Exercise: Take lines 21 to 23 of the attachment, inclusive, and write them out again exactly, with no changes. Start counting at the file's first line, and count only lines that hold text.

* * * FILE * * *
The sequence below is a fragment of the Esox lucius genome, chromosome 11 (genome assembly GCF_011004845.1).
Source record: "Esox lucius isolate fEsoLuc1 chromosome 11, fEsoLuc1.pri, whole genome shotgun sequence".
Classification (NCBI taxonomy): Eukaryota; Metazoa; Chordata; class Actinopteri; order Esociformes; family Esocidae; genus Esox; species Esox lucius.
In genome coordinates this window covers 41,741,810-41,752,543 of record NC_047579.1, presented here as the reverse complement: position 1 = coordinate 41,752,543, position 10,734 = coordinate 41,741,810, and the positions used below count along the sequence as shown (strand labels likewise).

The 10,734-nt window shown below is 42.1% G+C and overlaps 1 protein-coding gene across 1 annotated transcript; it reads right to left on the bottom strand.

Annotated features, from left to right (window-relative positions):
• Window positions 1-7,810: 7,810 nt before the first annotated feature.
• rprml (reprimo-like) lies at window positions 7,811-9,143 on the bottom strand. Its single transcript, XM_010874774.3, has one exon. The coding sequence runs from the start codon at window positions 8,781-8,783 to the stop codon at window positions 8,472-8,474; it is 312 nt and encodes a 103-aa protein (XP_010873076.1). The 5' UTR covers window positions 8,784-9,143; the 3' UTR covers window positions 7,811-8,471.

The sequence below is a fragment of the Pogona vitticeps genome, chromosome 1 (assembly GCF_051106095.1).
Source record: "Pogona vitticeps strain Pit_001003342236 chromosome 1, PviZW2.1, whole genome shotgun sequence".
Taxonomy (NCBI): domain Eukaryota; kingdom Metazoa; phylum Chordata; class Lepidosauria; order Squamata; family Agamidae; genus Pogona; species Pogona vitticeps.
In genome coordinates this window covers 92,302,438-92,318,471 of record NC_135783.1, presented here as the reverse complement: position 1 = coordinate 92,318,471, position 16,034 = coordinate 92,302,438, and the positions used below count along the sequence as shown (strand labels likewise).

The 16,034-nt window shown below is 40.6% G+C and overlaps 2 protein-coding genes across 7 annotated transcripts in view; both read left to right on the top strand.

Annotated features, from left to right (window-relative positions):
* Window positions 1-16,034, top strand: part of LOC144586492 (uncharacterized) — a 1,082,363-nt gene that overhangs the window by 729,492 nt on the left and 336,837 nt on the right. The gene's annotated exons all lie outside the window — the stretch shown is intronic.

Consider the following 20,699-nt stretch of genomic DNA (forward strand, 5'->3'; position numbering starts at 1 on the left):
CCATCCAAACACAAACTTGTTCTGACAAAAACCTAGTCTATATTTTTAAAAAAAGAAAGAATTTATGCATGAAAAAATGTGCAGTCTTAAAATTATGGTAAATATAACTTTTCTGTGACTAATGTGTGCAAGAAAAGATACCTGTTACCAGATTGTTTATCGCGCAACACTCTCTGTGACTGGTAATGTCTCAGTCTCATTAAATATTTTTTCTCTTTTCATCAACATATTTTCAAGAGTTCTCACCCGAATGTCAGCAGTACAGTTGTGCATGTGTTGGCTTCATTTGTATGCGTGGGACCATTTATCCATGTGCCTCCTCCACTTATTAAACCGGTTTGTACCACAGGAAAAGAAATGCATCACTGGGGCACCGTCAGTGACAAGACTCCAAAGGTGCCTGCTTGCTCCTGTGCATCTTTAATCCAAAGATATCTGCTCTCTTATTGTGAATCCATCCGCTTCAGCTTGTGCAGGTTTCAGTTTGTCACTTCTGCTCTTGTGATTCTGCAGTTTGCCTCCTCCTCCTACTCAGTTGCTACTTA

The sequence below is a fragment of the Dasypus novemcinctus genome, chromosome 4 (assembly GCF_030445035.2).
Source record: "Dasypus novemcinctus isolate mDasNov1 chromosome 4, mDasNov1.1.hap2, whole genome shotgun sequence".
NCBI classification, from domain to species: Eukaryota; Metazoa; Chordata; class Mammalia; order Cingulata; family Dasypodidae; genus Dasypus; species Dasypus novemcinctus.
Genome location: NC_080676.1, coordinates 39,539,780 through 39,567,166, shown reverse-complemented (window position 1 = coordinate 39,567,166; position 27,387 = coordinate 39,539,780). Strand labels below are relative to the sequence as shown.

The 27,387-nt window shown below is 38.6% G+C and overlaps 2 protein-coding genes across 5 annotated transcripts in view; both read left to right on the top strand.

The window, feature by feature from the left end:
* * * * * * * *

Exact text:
Genome location: NC_080676.1, coordinates 39,539,780 through 39,567,166, shown reverse-complemented (window position 1 = coordinate 39,567,166; position 27,387 = coordinate 39,539,780). Strand labels below are relative to the sequence as shown.

The 27,387-nt window shown below is 38.6% G+C and overlaps 2 protein-coding genes across 5 annotated transcripts in view; both read left to right on the top strand.

The window, feature by feature from the left end: